Attorney General William Sorrell has joined with other state attorneys general to express continued support of national health care reform. The group includes the attorney generals of the states of Vermont, California, New York, Connecticut, Iowa, Maryland, Delaware, and Hawaii. This group of eight attorneys general also joined together in signing an amicus brief, co-authored by Vermont, filed in the United States Court of Appeals for the Sixth Circuit on January 21, 2011, regarding the constitutionality of the Affordable Care Act.The joint statement from the attorneys general follows:The Affordable Care Act is making a difference in the lives of millions of people in our states and it is poised to help even more as it continues to be implemented. Under the federal health reform law, millions of Americans now have access to free preventive care. People with pre-existing medical conditions who have struggled to find health insurance coverage will have to struggle no more. Insurers are required to cover them. Parents are now able to keep their children on their health insurance plans up to the age of 26. Senior citizens are receiving help to buy the prescription drugs they need. Small businesses are eligible for health insurance tax credits so that they can provide insurance to their employees. The list goes on. Whether people agree about all aspects of health care reform, we should be able to agree that for a lot of people, life has gotten better since the law was enacted and millions more will continue to benefit from the Affordable Care Act as it is fully implemented.Of course, comprehensive health care reform is complex and people are still debating its implications. The legal challenges to the requirement that Americans buy health insurance are still in their initial stages. Twelve federal judges have already dismissed challenges to the constitutionality of the Affordable Care Act and two federal judges have ruled that the law is fully constitutional. Although a judge in Florida recently ruled that one provision of the federal health care law is unconstitutional, we believe the judge’s ruling is incorrect and we applaud the decision by the U.S. Department of Justice to appeal it. We are confident that the constitutionality of the entire law will be upheld on appeal and ultimately by the United States Supreme Court. In the meantime, the numerous health care reforms provided in the federal health reform law will continue to be implemented to the benefit of all Americans. Source: February 9, 2011. Attorney General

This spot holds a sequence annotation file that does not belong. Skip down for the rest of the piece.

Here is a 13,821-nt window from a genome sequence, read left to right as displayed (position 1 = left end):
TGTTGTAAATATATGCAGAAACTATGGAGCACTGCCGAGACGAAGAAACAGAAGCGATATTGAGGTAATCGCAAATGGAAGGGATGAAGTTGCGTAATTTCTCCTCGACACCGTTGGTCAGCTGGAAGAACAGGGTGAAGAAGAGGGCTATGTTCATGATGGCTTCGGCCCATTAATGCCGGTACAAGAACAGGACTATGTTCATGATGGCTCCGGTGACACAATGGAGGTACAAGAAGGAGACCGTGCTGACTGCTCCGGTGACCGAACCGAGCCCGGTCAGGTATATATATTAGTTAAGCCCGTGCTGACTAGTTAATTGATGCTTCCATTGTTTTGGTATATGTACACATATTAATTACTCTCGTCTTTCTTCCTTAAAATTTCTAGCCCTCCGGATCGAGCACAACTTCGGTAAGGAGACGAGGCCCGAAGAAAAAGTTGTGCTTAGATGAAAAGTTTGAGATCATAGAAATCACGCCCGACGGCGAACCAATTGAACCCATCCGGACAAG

Sign up for our COVID-19 newsletter to stay up-to-date on the latest coronavirus news throughout New York The 21-year-old man accused of killing 18-year-old Maggie Rosales in Huntington Station two weeks ago pleaded not guilty to second-degree murder during an emotionally charged court appearance Thursday.Adam Saalfield wad held without bail at his arraignment at First District Court in Central Islip. His attorney asked the judge to set bond at $500,000. Prosecutors said Rosales died after suffering two knife wounds to her neck while walking in her hometown on Oct. 12.“I want to thank the community, the crime squad, the police, all the people involved,” the victim’s father Cesar Rosales told reporters after the hearing. “It’s a sad moment, but thank God they got this animal. I want my daughter’s life back.”The arraignment was briefly interrupted by one of Rosales’ family members who pointed her finger in Saalfield’s direction and yelled, “he’s a murderer…he’s an animal!”She was escorted out and the judge threatened to empty the room if there were any other interruptions.The woman’s emotional outburst came as Saalfield’s attorney John LoTurco said he wanted to express his deepest condolences to Rosales’ family.Saalfield was arrested Wednesday after Rosales’ death reignited tension between Huntington Station residents and Suffolk County police, who community members said weren’t doing enough to solve several unsolved homicides.Prosecutors said DNA evidence and security footage pointed them to Saalfield.The alleged murder was caught on camera and blood belonging to both Saalfield and the victim was discovered near the crime scene, prosecutors said.“Adam proclaims his innocence,” defense attorney John H. LoTurco told reporters. “It is our understanding that the district attorney’s office claims that it has a very strong case. We will strongly examine the evidence.”LoTurco later told the Press that “Adam claims that he had no personal relationship” with Rosales.Prosecutors described the alleged murder in gruesome detail.Rosales was walking down Lynch Street with headphones in her ears when she was approached from behind, prosecutors said. Saalfield allegedly placed a knife to her neck and after a brief struggle slit her throat twice, prosecutors said.Saalfield fled, prosecutors said, and left a blood trail.Saalfield was arrested at his house six days later for possession of a hypodermic instrument. DNA from that arrest was compared to DNA found at Rosales’ murder scene, prosecutors said.“My friend used those needles for heroin a while ago,” Saalfield allegedly told police after he was arrested on Oct. 18, according to court documents. “He left them in my car and I never got rid of them. I know that one’s not capped, sorry for that.”Authorities did not say in the court documents what precipitated the arrest.LoTurco said in an interview that officers conducting patrols in Huntington Station observed Saalfield smoking marijuana outside his home.“What led them to search the vehicle is an outstanding question we need to explore,” he added.Prosecutors description of Rosales’ murder conflicts with what police said in the department’s initial press release regarding her death. Police said she was stabbed in the torso. Prosecutors didn’t mention any wounds to her torso in court or in the criminal complaint.Rosales’ uncle also told reporters that Saalfield and his niece did not know each other. He said grieving hasn’t been easy.“We try to be as close as possible,” Rosales’ uncle said. “That’s the only way we’re able to get through this moment.”He described his niece as a “sweet girl” with no enemies. She has “always been a very loving person, happy person,” he added. “It surprised everyone, even in the community.”